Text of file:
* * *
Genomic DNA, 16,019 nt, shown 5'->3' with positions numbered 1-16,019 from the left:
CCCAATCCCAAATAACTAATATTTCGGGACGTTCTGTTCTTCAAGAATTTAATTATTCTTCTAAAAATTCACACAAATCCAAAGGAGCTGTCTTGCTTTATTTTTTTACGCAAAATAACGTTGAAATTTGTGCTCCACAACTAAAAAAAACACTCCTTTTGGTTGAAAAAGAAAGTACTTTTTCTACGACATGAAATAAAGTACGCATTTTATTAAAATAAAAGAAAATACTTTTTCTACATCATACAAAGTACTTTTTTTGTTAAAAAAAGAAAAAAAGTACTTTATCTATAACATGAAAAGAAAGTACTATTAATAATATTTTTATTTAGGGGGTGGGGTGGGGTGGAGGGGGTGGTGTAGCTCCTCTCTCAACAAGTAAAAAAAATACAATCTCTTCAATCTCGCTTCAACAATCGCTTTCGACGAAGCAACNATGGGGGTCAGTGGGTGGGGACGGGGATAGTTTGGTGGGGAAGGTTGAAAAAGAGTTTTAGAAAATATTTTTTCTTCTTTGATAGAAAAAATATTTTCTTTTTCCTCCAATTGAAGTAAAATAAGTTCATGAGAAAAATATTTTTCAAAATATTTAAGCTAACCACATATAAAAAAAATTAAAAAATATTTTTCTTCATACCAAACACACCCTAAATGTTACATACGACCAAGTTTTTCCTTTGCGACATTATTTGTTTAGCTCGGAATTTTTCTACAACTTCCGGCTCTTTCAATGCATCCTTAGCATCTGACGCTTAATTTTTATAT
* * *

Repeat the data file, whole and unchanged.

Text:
Genomic DNA, 16,019 nt, shown 5'->3' with positions numbered 1-16,019 from the left:
CCCAATCCCAAATAACTAATATTTCGGGACGTTCTGTTCTTCAAGAATTTAATTATTCTTCTAAAAATTCACACAAATCCAAAGGAGCTGTCTTGCTTTATTTTTTTACGCAAAATAACGTTGAAATTTGTGCTCCACAACTAAAAAAAACACTCCTTTTGGTTGAAAAAGAAAGTACTTTTTCTACGACATGAAATAAAGTACGCATTTTATTAAAATAAAAGAAAATACTTTTTCTACATCATACAAAGTACTTTTTTTGTTAAAAAAAGAAAAAAAGTACTTTATCTATAACATGAAAAGAAAGTACTATTAATAATATTTTTATTTAGGGGGTGGGGTGGGGTGGAGGGGGTGGTGTAGCTCCTCTCTCAACAAGTAAAAAAAATACAATCTCTTCAATCTCGCTTCAACAATCGCTTTCGACGAAGCAACNATGGGGGTCAGTGGGTGGGGACGGGGATAGTTTGGTGGGGAAGGTTGAAAAAGAGTTTTAGAAAATATTTTTTCTTCTTTGATAGAAAAAATATTTTCTTTTTCCTCCAATTGAAGTAAAATAAGTTCATGAGAAAAATATTTTTCAAAATATTTAAGCTAACCACATATAAAAAAAATTAAAAAATATTTTTCTTCATACCAAACACACCCTAAATGTTACATACGACCAAGTTTTTCCTTTGCGACATTATTTGTTTAGCTCGGAATTTTTCTACAACTTCCGGCTCTTTCAATGCATCCTTAGCATCTGACGCTTAATTTTTATAT